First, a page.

April 17 - A Reuters team is allowed a rare glimpse inside one of the world's most isolated nations, as Pyongyang strives to project strength despite the failure of its rocket launch. Max Duncan reports.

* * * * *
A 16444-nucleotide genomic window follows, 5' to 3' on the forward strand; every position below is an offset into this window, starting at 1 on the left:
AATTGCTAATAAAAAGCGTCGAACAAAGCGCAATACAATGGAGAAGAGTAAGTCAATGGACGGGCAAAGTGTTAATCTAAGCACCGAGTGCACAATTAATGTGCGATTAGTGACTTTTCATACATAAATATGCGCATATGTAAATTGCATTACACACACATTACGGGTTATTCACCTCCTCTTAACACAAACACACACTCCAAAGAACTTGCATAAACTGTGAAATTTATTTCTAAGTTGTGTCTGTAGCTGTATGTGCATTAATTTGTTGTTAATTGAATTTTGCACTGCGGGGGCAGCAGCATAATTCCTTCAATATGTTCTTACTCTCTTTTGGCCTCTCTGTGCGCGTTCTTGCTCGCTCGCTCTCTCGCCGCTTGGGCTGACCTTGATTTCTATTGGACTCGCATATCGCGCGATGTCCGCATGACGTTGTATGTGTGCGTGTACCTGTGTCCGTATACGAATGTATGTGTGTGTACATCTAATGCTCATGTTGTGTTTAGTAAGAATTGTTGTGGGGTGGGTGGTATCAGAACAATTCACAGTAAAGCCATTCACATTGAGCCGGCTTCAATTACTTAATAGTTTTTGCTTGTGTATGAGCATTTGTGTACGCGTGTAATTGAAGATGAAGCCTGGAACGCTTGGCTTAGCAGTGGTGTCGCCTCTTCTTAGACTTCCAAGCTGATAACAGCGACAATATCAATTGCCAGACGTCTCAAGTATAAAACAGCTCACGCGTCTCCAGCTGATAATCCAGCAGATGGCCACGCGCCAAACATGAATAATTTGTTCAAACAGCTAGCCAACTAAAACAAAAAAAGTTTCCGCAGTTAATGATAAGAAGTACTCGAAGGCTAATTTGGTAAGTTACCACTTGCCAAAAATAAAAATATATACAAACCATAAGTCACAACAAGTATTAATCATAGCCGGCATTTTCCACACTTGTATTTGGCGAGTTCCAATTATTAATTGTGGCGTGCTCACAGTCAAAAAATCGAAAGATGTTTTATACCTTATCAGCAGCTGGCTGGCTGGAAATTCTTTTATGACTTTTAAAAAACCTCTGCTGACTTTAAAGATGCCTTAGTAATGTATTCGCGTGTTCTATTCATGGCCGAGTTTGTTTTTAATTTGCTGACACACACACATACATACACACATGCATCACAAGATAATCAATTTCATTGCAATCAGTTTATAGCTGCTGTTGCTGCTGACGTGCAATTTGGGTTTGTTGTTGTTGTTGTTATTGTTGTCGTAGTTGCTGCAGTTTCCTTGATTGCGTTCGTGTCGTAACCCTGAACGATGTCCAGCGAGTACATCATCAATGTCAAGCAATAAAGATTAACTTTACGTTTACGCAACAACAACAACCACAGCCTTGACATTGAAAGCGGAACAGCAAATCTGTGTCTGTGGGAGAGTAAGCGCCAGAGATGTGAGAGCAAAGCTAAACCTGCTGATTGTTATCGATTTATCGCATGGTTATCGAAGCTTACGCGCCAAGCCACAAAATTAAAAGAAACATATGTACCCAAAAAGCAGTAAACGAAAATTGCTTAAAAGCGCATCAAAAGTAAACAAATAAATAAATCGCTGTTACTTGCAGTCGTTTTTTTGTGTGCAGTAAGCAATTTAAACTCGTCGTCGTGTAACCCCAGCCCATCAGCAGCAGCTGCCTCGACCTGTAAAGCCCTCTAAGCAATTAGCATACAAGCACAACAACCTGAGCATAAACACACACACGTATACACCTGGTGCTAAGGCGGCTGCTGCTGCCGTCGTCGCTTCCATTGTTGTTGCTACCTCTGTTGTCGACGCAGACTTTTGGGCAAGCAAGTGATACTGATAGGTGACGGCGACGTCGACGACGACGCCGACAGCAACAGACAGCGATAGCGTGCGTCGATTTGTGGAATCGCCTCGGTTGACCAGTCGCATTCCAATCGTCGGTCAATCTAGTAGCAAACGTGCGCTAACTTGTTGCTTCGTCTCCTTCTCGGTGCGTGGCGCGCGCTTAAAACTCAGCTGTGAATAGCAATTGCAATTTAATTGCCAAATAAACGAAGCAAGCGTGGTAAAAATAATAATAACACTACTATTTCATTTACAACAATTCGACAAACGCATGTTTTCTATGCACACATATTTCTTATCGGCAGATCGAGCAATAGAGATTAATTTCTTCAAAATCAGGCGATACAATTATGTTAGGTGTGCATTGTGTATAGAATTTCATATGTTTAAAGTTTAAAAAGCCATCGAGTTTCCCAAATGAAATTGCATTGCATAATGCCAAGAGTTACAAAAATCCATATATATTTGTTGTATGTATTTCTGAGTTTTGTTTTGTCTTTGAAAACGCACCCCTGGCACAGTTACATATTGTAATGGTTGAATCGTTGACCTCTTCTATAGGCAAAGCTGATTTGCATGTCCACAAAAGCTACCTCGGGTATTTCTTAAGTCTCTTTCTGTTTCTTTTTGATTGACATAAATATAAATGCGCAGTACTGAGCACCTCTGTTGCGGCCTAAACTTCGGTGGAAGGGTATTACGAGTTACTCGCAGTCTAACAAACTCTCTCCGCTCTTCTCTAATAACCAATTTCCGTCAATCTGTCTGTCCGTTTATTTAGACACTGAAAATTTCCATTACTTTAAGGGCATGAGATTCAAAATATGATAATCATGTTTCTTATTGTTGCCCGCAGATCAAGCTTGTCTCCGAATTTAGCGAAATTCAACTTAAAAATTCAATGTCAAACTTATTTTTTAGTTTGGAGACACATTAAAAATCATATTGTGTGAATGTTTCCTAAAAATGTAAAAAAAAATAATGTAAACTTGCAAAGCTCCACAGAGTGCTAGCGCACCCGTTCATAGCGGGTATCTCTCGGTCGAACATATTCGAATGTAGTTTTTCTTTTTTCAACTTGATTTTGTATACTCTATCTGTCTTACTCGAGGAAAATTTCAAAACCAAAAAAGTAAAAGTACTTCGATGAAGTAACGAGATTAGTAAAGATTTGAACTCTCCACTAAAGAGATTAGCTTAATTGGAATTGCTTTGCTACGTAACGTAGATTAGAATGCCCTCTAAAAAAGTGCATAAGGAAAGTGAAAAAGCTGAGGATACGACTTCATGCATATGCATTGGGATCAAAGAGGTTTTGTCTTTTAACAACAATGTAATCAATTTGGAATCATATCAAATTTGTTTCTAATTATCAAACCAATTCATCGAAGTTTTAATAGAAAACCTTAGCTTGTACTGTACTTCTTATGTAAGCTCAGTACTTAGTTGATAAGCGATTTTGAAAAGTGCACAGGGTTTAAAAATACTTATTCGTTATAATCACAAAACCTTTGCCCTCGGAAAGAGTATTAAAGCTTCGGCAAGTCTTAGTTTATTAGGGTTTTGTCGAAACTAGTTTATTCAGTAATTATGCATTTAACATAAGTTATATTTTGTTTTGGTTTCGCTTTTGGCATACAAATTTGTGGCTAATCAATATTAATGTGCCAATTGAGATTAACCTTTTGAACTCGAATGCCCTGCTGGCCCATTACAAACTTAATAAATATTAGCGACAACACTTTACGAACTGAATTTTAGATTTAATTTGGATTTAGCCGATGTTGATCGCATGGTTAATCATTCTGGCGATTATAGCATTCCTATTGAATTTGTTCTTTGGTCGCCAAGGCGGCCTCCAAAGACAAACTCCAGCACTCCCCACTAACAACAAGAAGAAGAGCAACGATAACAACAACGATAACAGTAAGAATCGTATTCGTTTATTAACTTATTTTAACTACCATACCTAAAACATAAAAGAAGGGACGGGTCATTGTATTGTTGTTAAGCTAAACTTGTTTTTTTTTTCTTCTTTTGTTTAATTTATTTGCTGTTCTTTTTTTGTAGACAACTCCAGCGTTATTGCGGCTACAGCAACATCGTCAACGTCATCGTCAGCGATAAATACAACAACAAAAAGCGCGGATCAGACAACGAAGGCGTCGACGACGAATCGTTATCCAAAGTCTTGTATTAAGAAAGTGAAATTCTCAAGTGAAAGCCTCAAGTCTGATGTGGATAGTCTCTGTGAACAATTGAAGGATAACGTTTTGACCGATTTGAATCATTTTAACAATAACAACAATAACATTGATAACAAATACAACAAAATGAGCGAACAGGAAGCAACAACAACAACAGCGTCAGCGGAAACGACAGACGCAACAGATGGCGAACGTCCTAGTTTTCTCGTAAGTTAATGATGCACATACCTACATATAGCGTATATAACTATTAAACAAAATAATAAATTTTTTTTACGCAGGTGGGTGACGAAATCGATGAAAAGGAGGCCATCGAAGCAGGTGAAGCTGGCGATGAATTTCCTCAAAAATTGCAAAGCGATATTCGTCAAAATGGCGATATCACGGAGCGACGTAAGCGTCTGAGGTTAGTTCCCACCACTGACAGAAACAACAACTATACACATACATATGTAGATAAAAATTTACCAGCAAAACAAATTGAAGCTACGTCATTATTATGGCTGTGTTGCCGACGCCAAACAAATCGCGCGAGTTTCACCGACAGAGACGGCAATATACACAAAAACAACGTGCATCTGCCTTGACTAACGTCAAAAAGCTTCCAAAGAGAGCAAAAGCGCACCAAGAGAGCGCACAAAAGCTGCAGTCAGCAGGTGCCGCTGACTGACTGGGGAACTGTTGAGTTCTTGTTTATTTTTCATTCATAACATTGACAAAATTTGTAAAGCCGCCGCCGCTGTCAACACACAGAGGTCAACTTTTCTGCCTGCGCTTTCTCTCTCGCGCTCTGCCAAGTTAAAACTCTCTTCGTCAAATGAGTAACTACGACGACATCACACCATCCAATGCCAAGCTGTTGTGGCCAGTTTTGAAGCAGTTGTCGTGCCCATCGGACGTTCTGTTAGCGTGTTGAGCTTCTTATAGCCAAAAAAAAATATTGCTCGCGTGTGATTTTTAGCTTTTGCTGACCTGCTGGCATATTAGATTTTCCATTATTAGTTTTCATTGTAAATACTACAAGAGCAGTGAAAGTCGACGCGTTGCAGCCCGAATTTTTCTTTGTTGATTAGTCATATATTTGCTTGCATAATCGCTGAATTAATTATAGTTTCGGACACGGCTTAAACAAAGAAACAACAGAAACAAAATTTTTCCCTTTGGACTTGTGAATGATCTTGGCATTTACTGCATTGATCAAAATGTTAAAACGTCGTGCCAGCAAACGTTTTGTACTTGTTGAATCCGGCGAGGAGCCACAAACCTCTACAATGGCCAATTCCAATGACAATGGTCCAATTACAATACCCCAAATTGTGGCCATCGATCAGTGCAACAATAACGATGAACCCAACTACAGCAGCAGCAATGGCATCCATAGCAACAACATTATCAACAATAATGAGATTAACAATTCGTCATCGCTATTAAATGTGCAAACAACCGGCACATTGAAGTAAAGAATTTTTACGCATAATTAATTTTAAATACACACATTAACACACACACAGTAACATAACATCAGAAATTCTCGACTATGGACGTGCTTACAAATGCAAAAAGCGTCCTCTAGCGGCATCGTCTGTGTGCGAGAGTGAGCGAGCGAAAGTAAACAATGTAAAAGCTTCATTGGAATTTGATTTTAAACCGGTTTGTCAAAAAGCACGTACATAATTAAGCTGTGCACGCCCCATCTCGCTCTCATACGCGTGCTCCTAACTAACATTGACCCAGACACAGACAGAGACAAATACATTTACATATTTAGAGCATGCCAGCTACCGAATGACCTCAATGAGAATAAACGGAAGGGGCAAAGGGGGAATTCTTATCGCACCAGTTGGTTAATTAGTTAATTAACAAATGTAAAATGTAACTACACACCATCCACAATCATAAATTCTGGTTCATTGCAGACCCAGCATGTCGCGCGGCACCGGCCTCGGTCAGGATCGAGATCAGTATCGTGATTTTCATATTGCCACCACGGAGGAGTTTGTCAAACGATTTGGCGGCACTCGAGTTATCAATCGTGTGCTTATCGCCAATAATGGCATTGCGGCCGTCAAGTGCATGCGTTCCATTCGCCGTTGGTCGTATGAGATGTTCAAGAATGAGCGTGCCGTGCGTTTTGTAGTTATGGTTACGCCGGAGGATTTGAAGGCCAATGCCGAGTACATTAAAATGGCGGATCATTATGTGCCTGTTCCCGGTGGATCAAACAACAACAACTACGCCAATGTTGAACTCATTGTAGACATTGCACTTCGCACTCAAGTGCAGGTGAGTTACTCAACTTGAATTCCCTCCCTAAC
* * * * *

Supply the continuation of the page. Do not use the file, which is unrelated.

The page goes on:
North Korea's rocket launch may have failed, but there were plenty more on display here in Sunday's military parade, to celebrate the 100th birthday of eternal president Kim Il-sung. We journalists were lucky enough to meet in person the newest and largest member of the family: a missile believed to have a range of 6,000 kilometres. This is just a part of the country's propaganda campaign to become a quote-unquote "strong and prosperous nation" under new leader Kim Jong-un. This is the "strong" in the "strong and prosperous nation" campaign, a massive display of weaponry and thousands of goose stepping soldiers all saluting their new leader Kim Jong-un. It's designed both to awe and to intimidate. And one wonders what the 23 million people of this country are feeling when they watch it on television. Are they proud? Do they feel trapped? Or do they just feel unmoved by a celebration that really hasn't changed in decades. For us, at least, it's extremely exciting to be here, to feel the rumble of the tanks under foot and to hear the roar of the soldiers as they pass. It's a wonderful opportunity. Who knows if we'll ever have another one like it again? The people must also be seen to be happy and prosperous, and that was where the evening gala came in. Now here's the "prosperous" in "strong and prosperous" - behind me, thousands of well-dressed young people dancing to waltzes and songs about Kim Il-sung. They will have practised these dances in their work units. Many people would be disturbed by the sheer size and scale of this kind of performance, but they certainly seem to be enjoying themselves. And indeed many of the foreigners have been invited to join in, and many of them have accepted the offer. We've have seen signs of creeping prosperity in Pyongyang, but the countryside is another world. Last October, I visited South Hwanghae province on an unprecedented trip for Reuters AlertNet humanitarian news service to see the food situation. There we witnessed severe malnutrition in one children's hospital and orphanage after another. Medicins sans Frontiers, who came with us, said several of the children in this room would die without proper nutrition and medical care. They sung us a popular children's song called 'nothing to envy.' "We are one big family", they sang, "we have nothing to envy in the world" But during our recent 11-day trip, there was no mention of that. By the end, our minders were more exhausted than we were, and no doubt happy to see the back of us. But despite the inevitable tensions of our trip, their personal hospitality and humour was genuine, and sometimes even moving. Of course, we can't email or call them, or even send them a letter. But if and when North Korea is truly strong and prosperous, maybe we can see each other again. Max Duncan, Reuters